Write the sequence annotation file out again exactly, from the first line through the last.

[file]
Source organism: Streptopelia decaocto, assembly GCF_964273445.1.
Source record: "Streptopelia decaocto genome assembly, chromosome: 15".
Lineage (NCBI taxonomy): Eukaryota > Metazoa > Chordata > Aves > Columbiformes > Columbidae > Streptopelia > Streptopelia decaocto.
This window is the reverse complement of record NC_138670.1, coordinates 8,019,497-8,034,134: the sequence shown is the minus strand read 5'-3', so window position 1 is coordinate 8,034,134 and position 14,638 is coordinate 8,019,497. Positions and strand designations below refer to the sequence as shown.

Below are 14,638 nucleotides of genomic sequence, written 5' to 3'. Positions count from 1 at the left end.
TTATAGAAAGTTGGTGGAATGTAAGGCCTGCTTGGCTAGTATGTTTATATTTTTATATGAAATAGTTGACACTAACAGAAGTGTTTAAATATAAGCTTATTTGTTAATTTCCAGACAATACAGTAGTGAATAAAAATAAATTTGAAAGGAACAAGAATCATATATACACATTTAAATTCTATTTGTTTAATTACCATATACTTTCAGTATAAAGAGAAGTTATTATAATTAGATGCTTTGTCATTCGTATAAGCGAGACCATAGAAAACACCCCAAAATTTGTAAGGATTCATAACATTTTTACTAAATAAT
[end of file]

Source organism: Streptopelia decaocto, assembly GCF_964273445.1.
Source record: "Streptopelia decaocto genome assembly, chromosome: 15".
Lineage (NCBI taxonomy): Eukaryota > Metazoa > Chordata > Aves > Columbiformes > Columbidae > Streptopelia > Streptopelia decaocto.
This window is the reverse complement of record NC_138670.1, coordinates 8,019,497-8,034,134: the sequence shown is the minus strand read 5'-3', so window position 1 is coordinate 8,034,134 and position 14,638 is coordinate 8,019,497. Positions and strand designations below refer to the sequence as shown.

Below are 14,638 nucleotides of genomic sequence, written 5' to 3'. Positions count from 1 at the left end.
TTATAGAAAGTTGGTGGAATGTAAGGCCTGCTTGGCTAGTATGTTTATATTTTTATATGAAATAGTTGACACTAACAGAAGTGTTTAAATATAAGCTTATTTGTTAATTTCCAGACAATACAGTAGTGAATAAAAATAAATTTGAAAGGAACAAGAATCATATATACACATTTAAATTCTATTTGTTTAATTACCATATACTTTCAGTATAAAGAGAAGTTATTATAATTAGATGCTTTGTCATTCGTATAAGCGAGACCATAGAAAACACCCCAAAATTTGTAAGGATTCATAACATTTTTACTAAATAAT